To say I’m a big Cincinnati Reds fan would be the understatement of the century, albeit this century is still relatively young. Cut me, and I’ll bleed Cincy Red.
My love affair with the boys in red started around the same time when many around the country also became enamored with them.
In the early ‘70s, I jumped on the bandwagon powered by the Big Red Machine. The Reds of that era were a high-octane juggernaut, sparked by household names like Bench, Rose, Morgan, Perez, and Foster.
These Reds were perennial contenders and won back-to-back world championships in ’75-’76. Like all engines, however, the components that powered the Big Red Machine eventually wore out.
As consistently dominant as the Reds were in the ‘70s they were consistently inconsistent during the ‘80s. The Big Red Machine sputtered in 1981 to an embarrassing 101 losses. From 1985-1989 the Reds finished second four times, but the decade ended without a single playoff appearance.
The new decade started off with a bang as the Reds shocked the baseball world by winning the world championship in 1990. With Eric Davis, Paul O’Neill, Chris Sabo, Barry Larkin, and the “Nasty Boys” bullpen of Rob Dibble, Norm Charlton, and Randy Myers, the Reds appeared poised to once again dominate the baseball world.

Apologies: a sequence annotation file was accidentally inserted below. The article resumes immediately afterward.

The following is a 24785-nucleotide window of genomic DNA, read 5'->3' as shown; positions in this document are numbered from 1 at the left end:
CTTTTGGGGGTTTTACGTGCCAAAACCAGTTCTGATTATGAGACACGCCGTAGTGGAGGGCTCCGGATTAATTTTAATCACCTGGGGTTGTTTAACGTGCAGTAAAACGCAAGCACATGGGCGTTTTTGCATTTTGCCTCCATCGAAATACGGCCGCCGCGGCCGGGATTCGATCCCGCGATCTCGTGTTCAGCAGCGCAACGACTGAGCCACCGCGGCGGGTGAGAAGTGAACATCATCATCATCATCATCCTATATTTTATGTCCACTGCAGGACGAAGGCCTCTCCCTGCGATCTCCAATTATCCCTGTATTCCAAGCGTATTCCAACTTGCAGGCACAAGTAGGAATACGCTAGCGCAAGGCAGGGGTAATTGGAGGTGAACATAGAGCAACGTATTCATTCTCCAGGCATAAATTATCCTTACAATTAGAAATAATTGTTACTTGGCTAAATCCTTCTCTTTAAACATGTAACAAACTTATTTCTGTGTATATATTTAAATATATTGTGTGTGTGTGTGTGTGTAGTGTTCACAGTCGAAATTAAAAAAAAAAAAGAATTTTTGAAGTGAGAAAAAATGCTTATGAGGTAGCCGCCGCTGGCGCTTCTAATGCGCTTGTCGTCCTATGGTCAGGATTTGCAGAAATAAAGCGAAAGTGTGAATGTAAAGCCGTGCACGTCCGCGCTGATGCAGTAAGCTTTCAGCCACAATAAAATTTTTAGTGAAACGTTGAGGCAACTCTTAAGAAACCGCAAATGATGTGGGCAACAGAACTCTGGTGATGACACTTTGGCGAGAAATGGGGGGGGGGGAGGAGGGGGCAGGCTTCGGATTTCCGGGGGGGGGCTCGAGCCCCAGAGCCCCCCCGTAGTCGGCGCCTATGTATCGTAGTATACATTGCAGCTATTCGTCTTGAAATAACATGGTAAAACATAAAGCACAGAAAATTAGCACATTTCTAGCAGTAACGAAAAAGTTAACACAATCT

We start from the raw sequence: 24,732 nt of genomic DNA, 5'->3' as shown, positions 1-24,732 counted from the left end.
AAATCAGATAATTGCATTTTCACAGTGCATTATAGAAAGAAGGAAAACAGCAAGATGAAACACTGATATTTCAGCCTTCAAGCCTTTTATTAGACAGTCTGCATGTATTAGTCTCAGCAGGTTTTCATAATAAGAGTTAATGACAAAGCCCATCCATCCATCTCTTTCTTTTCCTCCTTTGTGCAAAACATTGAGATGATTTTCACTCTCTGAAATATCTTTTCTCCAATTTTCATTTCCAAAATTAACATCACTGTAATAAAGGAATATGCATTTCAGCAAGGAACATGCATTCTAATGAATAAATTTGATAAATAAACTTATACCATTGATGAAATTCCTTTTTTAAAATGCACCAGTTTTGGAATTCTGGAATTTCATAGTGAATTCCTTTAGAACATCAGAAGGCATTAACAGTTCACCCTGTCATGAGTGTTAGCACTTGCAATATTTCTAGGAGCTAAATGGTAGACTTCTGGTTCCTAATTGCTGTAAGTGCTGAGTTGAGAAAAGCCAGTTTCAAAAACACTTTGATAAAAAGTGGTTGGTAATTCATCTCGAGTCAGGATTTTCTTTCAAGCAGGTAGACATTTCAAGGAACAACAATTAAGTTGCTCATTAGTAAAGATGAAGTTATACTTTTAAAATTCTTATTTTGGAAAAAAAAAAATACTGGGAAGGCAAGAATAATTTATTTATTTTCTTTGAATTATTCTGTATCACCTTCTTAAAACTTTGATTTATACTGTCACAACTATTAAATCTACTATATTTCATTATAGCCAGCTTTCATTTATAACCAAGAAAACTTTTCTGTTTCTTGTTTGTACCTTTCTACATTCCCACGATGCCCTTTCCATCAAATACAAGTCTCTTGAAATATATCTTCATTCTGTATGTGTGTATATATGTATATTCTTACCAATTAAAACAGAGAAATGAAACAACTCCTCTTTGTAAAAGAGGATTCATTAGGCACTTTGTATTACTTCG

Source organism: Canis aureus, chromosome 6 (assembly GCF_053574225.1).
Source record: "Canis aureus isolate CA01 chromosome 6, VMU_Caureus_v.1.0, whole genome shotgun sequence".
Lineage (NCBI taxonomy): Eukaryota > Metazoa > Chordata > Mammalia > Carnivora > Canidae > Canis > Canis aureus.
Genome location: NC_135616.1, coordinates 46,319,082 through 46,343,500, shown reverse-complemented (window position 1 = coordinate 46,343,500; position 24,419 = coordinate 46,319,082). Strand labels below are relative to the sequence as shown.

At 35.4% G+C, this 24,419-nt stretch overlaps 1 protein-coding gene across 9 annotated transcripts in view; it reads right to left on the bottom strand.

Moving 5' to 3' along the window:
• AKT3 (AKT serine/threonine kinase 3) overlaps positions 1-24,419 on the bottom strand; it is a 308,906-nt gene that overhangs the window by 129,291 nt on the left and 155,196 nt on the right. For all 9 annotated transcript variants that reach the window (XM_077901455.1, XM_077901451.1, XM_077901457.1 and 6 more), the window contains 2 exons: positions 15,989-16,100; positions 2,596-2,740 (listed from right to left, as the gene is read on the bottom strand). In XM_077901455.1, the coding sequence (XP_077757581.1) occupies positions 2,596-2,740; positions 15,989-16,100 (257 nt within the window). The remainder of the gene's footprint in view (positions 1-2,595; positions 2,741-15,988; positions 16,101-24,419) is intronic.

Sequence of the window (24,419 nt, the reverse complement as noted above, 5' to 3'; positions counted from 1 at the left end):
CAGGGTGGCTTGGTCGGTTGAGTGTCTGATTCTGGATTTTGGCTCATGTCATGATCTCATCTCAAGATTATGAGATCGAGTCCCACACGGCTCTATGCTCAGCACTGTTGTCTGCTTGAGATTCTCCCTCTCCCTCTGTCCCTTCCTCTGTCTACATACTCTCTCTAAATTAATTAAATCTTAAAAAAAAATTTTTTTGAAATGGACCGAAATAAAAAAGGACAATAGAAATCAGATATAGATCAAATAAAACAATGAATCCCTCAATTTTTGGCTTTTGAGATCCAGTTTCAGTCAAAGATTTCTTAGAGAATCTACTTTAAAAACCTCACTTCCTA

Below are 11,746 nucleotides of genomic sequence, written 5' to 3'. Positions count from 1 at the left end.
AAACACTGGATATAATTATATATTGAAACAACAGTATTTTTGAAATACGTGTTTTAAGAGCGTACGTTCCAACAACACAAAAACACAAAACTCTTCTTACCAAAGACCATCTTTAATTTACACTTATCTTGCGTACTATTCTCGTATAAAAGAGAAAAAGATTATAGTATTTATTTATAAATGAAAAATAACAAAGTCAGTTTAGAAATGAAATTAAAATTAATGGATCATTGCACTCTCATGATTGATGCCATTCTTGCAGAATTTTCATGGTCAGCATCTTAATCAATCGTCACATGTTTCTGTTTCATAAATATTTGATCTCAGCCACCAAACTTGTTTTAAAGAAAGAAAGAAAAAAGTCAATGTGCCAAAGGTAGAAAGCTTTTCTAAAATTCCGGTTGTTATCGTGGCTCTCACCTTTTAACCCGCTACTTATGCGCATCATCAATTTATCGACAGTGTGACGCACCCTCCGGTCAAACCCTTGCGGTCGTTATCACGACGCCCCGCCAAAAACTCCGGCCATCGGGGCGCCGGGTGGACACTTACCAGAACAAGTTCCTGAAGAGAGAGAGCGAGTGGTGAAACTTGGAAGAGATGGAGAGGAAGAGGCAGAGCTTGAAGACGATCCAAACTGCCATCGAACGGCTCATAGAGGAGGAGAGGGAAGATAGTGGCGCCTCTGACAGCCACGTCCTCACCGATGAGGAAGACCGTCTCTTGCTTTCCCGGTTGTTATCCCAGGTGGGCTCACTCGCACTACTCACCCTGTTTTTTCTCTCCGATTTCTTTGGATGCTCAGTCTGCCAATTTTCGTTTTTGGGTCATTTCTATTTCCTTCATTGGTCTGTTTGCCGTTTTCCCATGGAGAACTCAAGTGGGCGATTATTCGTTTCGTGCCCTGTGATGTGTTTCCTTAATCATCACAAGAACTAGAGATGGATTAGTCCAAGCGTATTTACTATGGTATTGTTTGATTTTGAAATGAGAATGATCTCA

After 1990, the Reds were good, but never great. They won more than they lost, but only reached the playoffs once (in 1995) the rest of the decade.
Sadly, that was the last playoff appearance for our beloved Reds. The new millennium has been a period of mediocrity. After a respectable 85-77 finish in 2000, Cincy has not had a winning season.
Since their last playoff appearance in 1995, the Reds have been a frustrating bunch. Seemingly void of clear direction, lacking star power, and unwilling and unable to keep up with the Steinbrenners of the world, the Reds have been an annual disappointment to their loyal fans.
Every year beleaguered Reds fans hold out hope that this will be the season that things will turn around. The script for the last few years always seems to read the same. The Reds hang around just long enough to get hopes up then begin their inevitable free-fall.
Call me naïve or maybe I’m just suffering from delusions after wandering with my Reds through the arid, parched desert of disappointment for so long, but I really believed this year was going to be different.
My dreams of the Reds being an upper-echelon National League contender or a Central Division champion are quickly becoming another mirage.
Addition by subtraction seemed to be the strategy after last year’s annual post All-Star break fire sale of available talent to contending teams.
By dealing their two marquee players, Ken Griffey, Jr. and Adam Dunn, the Reds acquired some decent prospects, cleared up some cash, and paved the way for young studs Joey Votto and Jay Bruce to flex their muscles.
With Votto and Bruce regularly launching missiles out of the bandbox otherwise known as the Great American Ballpark and with young guns Edison Volquez and Johnny Cueto teaming with veteran flamethrower Aaron Harang to mow down opposing batters, order finally seemed to have been restored to Reds’ nation.